The Marriage of Figaro: Complete With a Car for the Count
Joshua Hopkins at the Count in The Marriage of Figaro
Photo by Simon Pauly
In Mozart's The Marriage of Figaro, Count Almaviva has married his Rosina, now the Countess (Ailyn Pérez), but instead of a first love/true love story arc (from Rossini's The Barber of Seville), it seems the Count has strayed repeatedly in his wedding vows.
“Their love has fallen away. She has remained faithful, but he's messed around with all sorts of women. He's created illegitimate sons and daughters,” says Canadian baritone Joshua Hopkins, who plays the Count.
Figaro (Adam Plachetka), Count Almaviva's valet, is finally getting ready to marry the love of his life, Susanna (Heidi Stober). Ah, but the Count has set his sights on Susanna himself. In the traditional opera, the Count had regrets about renouncing the droit du seigneur, a feudal custom giving the lord first rights to bed the bride of any of his subjects. In this updated account, set in 1969 Spain, it's an argument about free love, Hopkins says. It's love, lust, betrayal and fidelity all wrapped up in a brilliant musical score in this co-production by Houston Grand Opera and Glyndebourne Festival Opera.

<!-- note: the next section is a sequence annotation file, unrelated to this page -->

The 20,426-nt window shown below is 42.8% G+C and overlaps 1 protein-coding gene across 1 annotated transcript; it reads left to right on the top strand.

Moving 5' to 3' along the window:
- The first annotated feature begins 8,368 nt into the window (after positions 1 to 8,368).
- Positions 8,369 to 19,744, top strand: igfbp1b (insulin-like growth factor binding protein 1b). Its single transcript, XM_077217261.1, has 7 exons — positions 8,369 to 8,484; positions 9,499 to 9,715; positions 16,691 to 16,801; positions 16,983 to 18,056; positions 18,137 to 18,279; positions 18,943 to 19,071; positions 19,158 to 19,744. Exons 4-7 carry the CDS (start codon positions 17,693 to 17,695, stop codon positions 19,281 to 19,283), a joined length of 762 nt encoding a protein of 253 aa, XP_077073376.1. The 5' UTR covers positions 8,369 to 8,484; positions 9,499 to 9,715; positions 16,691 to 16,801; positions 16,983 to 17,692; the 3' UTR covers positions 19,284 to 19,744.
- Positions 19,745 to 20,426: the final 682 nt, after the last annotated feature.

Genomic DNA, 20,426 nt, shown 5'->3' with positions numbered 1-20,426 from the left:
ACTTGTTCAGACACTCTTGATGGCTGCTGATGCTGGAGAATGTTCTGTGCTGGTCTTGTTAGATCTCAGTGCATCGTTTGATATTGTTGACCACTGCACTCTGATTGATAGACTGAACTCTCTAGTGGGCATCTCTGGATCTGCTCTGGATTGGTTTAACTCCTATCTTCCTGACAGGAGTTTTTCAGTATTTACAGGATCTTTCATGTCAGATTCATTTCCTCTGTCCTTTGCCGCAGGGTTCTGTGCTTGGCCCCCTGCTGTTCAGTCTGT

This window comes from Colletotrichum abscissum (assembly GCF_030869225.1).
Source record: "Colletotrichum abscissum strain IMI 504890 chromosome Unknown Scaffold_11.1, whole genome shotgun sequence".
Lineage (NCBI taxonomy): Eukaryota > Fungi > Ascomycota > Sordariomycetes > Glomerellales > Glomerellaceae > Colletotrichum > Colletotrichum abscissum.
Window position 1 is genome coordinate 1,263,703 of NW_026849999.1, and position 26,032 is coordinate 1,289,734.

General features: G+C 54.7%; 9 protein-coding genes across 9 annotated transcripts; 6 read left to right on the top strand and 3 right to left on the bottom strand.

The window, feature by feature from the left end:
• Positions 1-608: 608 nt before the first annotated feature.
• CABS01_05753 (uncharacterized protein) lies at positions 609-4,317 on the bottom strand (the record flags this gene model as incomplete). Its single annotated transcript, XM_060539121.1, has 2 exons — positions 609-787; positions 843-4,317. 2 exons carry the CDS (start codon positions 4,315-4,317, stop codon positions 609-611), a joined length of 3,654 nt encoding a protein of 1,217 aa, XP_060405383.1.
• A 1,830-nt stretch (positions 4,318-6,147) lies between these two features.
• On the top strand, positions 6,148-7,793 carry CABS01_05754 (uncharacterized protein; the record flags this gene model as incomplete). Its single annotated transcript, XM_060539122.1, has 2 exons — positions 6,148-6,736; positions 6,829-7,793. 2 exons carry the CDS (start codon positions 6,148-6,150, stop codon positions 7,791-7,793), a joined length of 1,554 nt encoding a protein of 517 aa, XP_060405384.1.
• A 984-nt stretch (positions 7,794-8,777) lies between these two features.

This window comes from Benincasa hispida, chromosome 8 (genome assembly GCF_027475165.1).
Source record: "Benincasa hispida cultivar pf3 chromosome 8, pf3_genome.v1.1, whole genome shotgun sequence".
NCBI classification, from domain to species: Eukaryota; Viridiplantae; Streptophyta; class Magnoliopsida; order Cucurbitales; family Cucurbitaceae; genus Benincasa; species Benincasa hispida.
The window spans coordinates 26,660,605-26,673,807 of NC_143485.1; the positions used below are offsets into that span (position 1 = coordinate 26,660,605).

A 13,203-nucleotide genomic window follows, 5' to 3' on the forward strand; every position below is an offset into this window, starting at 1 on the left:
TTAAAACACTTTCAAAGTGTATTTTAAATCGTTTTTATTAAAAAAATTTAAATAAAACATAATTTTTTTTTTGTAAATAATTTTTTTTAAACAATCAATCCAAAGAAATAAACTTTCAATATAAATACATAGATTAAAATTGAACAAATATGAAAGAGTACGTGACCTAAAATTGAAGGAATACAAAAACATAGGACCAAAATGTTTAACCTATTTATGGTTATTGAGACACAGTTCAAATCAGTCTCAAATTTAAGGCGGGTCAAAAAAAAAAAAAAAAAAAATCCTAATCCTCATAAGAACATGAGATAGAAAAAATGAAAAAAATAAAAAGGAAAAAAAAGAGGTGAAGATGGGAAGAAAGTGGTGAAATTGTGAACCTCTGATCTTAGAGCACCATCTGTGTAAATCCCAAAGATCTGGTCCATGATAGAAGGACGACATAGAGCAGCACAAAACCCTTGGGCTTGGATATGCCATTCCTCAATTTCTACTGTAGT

“Susanna and Figaro try to foil the Count at every turn,” says Hopkins. The revolving set enables quick but definite changes between one act and the next, Hopkins says, and allows him to make a grand entrance driving a car. “There's a really cool car that I get to arrive in during the overture, which is the arrival of the Count and Countess to their summer home. It's this Austin-Healey car which was specifically designed for this show with a golf cart motor in it. I do actually drive it.”
As for his character: “He's in the position of ultimate power, which is so much fun to play,” Hopkins says. “He has the ability to manipulate whoever he wants who is under his employ. So if he's angered by something, he always finds someone else to blame; it's never the Count who's to blame. He's also extremely horny all the time.”
The countermeasures employed by Figaro and Susanna with the aid of the Countess do finally achieve some success – goodness triumphs in the end – and the Count gets down on his knees and begs pardon, as well he should.
Performances of The Marriage of Figaro are scheduled for January 22 through February 7 at 7:30 p.m. Fridays, Saturday and Wednesday and 2 p.m. Sunday. Wortham Center, 501 Texas. Sung in Italian with projected English translation. For information, call 713-228-6737 or visit houstongrandopera.org. $15-$338.
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